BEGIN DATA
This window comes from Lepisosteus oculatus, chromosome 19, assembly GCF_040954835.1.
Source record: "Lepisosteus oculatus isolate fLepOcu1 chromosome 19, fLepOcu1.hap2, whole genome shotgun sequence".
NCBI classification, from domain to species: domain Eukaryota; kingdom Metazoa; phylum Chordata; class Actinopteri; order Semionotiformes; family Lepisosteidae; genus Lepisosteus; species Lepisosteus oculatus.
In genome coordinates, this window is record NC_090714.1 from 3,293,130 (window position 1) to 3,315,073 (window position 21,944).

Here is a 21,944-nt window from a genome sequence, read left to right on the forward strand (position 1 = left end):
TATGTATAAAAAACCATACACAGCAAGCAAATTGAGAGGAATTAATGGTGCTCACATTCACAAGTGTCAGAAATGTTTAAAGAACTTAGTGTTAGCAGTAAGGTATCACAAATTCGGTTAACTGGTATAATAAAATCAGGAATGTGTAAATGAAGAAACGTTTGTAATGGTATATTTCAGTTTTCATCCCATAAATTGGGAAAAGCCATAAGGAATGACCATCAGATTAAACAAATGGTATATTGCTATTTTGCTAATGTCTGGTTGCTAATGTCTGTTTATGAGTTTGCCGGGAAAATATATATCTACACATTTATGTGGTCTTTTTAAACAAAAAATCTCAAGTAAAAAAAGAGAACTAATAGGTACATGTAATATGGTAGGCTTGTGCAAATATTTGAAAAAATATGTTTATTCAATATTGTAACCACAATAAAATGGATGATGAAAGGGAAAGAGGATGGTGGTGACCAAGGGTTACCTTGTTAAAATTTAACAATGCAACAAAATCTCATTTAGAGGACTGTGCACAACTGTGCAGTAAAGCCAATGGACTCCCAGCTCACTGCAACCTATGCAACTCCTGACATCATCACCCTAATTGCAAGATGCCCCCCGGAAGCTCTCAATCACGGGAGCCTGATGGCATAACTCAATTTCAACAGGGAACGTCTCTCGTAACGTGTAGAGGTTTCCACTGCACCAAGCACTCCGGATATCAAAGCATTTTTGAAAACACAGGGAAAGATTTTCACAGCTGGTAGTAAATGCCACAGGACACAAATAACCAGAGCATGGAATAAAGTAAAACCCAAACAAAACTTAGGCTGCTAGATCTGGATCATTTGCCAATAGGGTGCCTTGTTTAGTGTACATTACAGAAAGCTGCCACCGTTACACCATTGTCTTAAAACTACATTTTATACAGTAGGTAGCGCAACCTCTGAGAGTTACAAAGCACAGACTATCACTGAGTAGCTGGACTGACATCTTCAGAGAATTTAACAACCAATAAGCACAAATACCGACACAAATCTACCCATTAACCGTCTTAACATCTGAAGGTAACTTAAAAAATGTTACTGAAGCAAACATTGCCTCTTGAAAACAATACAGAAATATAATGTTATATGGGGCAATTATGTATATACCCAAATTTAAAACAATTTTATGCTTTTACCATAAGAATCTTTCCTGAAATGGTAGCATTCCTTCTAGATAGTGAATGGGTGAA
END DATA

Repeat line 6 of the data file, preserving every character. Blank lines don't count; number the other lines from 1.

TATGTATAAAAAACCATACACAGCAAGCAAATTGAGAGGAATTAATGGTGCTCACATTCACAAGTGTCAGAAATGTTTAAAGAACTTAGTGTTAGCAGTAAGGTATCACAAATTCGGTTAACTGGTATAATAAAATCAGGAATGTGTAAATGAAGAAACGTTTGTAATGGTATATTTCAGTTTTCATCCCATAAATTGGGAAAAGCCATAAGGAATGACCATCAGATTAAACAAATGGTATATTGCTATTTTGCTAATGTCTGGTTGCTAATGTCTGTTTATGAGTTTGCCGGGAAAATATATATCTACACATTTATGTGGTCTTTTTAAACAAAAAATCTCAAGTAAAAAAAGAGAACTAATAGGTACATGTAATATGGTAGGCTTGTGCAAATATTTGAAAAAATATGTTTATTCAATATTGTAACCACAATAAAATGGATGATGAAAGGGAAAGAGGATGGTGGTGACCAAGGGTTACCTTGTTAAAATTTAACAATGCAACAAAATCTCATTTAGAGGACTGTGCACAACTGTGCAGTAAAGCCAATGGACTCCCAGCTCACTGCAACCTATGCAACTCCTGACATCATCACCCTAATTGCAAGATGCCCCCCGGAAGCTCTCAATCACGGGAGCCTGATGGCATAACTCAATTTCAACAGGGAACGTCTCTCGTAACGTGTAGAGGTTTCCACTGCACCAAGCACTCCGGATATCAAAGCATTTTTGAAAACACAGGGAAAGATTTTCACAGCTGGTAGTAAATGCCACAGGACACAAATAACCAGAGCATGGAATAAAGTAAAACCCAAACAAAACTTAGGCTGCTAGATCTGGATCATTTGCCAATAGGGTGCCTTGTTTAGTGTACATTACAGAAAGCTGCCACCGTTACACCATTGTCTTAAAACTACATTTTATACAGTAGGTAGCGCAACCTCTGAGAGTTACAAAGCACAGACTATCACTGAGTAGCTGGACTGACATCTTCAGAGAATTTAACAACCAATAAGCACAAATACCGACACAAATCTACCCATTAACCGTCTTAACATCTGAAGGTAACTTAAAAAATGTTACTGAAGCAAACATTGCCTCTTGAAAACAATACAGAAATATAATGTTATATGGGGCAATTATGTATATACCCAAATTTAAAACAATTTTATGCTTTTACCATAAGAATCTTTCCTGAAATGGTAGCATTCCTTCTAGATAGTGAATGGGTGAA